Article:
I do know of smaller health-related offices that offer a benefits package at a particular dollar level to all their employees. If you consume less benefits, you can get the remainder in a bonus at the end of the year. That worked well for them, and let them feel like they could predict their expenses per employee more accurately.

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Beyond the obvious legal questions here, what I have seen at larger companies is a sliding scale based on coverage.

In our case we have good coverage, like your case at 100% in some cases. However, only the single employee coverage is at 100% of the premium. We have several plans so if a single wants more than the basic plan, they pay some amount, not really the difference but some part thereof.

For us the range is free for single employee coverage to about $400/mo for the best coverage on a family. Most fall somewhere in between.

Our employer recently also started to differentiate family coverage and family coverage with 3+ kids.

At some startups I have seen them provide a "budget" where the company pays up to some dollar amount of the premiums, but the employee is above that. This isn't bad for single, but is really expensive for family coverage.

I think if you as an employer start manipulating salary based on family status you will run into legal problems, but that may vary based on your country etc.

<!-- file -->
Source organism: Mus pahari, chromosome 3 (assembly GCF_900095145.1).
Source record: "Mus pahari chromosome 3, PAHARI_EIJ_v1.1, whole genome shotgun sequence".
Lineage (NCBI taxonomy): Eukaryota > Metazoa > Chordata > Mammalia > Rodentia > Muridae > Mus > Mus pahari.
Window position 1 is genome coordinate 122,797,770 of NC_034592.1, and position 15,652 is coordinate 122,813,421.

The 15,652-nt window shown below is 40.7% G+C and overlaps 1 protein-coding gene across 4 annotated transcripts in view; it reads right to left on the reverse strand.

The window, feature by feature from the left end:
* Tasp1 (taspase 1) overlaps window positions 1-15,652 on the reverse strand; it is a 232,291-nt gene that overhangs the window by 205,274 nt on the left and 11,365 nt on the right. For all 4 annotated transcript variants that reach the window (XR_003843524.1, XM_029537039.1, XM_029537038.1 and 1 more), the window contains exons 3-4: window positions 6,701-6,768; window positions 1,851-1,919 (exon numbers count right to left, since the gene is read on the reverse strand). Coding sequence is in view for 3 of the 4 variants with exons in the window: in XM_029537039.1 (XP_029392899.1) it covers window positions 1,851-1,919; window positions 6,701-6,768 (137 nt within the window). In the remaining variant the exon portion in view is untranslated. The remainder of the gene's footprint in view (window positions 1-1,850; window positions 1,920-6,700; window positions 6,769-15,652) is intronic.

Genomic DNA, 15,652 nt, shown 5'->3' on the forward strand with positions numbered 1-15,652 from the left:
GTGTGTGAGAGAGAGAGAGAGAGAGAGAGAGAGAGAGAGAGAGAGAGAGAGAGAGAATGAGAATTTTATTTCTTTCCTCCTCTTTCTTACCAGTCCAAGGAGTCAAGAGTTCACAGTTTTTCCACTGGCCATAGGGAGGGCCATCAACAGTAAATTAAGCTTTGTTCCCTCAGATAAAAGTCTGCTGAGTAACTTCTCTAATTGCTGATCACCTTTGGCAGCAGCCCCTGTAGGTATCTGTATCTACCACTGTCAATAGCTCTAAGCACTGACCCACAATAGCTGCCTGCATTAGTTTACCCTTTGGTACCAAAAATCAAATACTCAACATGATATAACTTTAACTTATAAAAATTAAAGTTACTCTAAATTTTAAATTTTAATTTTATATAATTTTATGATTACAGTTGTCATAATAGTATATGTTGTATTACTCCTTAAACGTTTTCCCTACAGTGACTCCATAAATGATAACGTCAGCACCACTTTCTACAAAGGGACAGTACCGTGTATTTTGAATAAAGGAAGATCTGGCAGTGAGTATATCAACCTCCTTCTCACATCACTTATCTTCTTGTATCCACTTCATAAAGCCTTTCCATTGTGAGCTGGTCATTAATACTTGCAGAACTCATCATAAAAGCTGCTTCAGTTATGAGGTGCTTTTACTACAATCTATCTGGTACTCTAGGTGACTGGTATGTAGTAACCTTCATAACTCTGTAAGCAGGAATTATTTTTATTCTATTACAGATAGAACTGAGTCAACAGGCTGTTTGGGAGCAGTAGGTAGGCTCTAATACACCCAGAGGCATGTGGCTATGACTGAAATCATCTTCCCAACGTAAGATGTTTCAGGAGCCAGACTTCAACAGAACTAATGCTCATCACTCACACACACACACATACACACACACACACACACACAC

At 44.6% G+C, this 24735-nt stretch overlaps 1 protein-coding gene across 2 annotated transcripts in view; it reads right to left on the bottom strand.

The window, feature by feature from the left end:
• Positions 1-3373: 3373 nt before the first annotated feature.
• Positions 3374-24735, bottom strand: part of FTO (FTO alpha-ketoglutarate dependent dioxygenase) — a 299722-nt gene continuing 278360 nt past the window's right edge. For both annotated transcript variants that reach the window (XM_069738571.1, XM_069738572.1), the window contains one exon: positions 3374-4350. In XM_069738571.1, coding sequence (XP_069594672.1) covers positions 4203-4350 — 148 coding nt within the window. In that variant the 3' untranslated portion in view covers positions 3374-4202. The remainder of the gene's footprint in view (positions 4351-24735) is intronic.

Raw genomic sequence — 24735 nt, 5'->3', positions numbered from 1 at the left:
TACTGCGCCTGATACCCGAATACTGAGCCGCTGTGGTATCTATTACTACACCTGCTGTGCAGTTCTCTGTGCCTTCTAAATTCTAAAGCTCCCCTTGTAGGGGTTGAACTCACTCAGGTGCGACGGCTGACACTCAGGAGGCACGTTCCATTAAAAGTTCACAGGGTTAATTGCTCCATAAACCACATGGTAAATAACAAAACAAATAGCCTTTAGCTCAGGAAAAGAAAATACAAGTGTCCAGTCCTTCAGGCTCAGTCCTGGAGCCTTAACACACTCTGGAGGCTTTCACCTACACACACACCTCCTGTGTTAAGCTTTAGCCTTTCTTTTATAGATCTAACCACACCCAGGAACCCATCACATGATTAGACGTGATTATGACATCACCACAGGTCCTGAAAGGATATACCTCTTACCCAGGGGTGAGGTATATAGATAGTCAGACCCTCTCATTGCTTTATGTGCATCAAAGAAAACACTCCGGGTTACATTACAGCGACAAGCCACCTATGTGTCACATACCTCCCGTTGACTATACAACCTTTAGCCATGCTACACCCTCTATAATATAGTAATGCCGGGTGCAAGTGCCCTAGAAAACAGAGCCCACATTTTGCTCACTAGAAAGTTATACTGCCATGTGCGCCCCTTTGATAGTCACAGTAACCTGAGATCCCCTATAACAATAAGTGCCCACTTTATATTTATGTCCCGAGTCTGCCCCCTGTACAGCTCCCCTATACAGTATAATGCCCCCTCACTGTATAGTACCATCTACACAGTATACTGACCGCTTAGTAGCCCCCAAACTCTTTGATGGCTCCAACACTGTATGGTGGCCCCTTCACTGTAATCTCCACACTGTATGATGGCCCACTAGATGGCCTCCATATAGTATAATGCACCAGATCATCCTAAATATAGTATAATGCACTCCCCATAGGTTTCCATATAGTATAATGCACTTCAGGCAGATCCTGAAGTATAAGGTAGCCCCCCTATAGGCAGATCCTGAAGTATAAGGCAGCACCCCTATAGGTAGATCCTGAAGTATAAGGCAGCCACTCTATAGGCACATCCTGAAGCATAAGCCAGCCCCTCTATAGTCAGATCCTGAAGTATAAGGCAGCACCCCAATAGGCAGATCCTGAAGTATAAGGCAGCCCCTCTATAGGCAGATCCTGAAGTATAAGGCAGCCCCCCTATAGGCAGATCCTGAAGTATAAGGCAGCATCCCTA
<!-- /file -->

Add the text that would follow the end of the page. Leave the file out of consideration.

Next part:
I work in the US

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The way to compare this is to compare it to what it would cost you to insure yourself at a level that you are comfortable with out side of your works group policy. Generally you will find that a group policy is less expensive than a comparable policy offered to the public like through the Healthcare.gov website. However you may be getting more of a policy through your employer than you really need. So what you need to do is figure out what policy you need, figure out what it will cost you in the open marketplace, then compare it to the cost of the policy you choose from your employer. Your insurance is only a benefit if the policy costs you less through your employer than you would get if you choose to waive coverage from your employer and purchase your insurance independently.